Academic journal article Medium Aevum

Shakespeare and the Middle Ages

Academic journal article Medium Aevum

Shakespeare and the Middle Ages

Article excerpt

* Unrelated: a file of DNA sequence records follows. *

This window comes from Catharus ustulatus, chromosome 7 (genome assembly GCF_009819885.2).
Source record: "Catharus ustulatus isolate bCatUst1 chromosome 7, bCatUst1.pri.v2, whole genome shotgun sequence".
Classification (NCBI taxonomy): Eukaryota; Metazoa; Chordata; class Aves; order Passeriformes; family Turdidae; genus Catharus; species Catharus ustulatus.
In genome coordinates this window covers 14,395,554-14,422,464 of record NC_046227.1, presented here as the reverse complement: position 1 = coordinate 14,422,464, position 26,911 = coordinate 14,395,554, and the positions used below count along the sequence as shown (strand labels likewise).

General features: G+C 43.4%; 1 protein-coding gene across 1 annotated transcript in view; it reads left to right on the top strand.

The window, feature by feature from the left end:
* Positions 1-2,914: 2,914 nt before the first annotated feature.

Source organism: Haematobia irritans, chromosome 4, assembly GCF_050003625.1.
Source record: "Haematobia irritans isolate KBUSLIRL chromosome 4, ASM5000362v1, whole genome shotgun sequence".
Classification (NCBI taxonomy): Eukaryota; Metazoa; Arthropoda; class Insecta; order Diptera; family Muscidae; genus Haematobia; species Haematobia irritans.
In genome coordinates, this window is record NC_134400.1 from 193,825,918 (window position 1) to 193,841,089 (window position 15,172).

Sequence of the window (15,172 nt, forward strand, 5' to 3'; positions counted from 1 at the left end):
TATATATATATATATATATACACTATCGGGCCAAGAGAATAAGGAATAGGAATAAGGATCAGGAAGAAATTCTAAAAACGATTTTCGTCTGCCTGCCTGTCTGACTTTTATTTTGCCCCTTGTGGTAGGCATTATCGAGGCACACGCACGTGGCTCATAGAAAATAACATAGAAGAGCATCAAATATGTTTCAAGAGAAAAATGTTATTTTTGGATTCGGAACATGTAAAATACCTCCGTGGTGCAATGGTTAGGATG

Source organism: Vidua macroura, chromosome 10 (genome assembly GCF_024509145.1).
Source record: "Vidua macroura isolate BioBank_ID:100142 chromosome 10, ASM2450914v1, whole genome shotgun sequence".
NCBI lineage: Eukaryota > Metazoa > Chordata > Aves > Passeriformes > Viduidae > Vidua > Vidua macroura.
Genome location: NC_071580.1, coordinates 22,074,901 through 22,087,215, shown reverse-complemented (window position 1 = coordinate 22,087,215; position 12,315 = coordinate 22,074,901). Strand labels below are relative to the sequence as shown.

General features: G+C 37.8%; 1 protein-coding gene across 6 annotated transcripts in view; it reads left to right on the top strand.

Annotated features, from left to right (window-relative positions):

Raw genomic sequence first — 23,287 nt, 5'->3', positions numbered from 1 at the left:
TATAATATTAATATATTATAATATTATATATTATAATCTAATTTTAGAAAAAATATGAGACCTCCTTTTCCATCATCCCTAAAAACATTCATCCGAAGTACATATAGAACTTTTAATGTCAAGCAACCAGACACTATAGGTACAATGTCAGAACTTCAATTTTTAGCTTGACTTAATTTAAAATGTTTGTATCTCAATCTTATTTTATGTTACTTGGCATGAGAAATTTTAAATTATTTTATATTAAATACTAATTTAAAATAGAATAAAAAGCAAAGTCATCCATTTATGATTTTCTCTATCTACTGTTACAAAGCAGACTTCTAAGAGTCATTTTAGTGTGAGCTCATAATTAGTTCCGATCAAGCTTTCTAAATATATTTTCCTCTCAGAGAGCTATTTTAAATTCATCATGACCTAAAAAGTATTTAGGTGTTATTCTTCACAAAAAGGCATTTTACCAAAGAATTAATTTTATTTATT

Shakespeare and the Middle Ages, ed. Curtis Perry and John Watkins (Oxford: Oxford University Press, 2009). xiv + 295 pp.; 3 illustrations. ISBN 978-0-19-95 5817-9. £50.00. It has long been recognized that Shakespeare gave a variously distorted picture of the English Mddle Ages. Nevertheless, the imaginative power of his work has continued to shape our sense of the period. Acknowledging this, but in the light of new conceptions of the complex relation of medieval and early modern, Shakespeare and the Middle Ages examines ways in which written and oral sources and cultural practices of the Middle Ages also 'invented' Shakespeare. The general tendency, in line with revisionist histories of the last two decades, is to re-present a once triumphant 'Renaissance' rather as tin Charles Taylor's term) a 'Great Disembedding'. The collection is organized in three broad groupings. 'Texts in transition', on historical change and cultural transmission, contains Christopher Warley on 'A lover's complaint', situating its language of property and ownership within a transition from feudalism to capitalism; Sarah Beckwith on resurrections (especially Hermione's), showing medieval theology rearticulated in a Reformation context; Elizabem Fowler on a shift from sacramental discourse to mat of contracts and bonds in The Merchant of Venice; and John Watkins on Kingfohn and indicative fissures between medieval and early modern diplomatic practice with regard to nation, state, and dynasty. …

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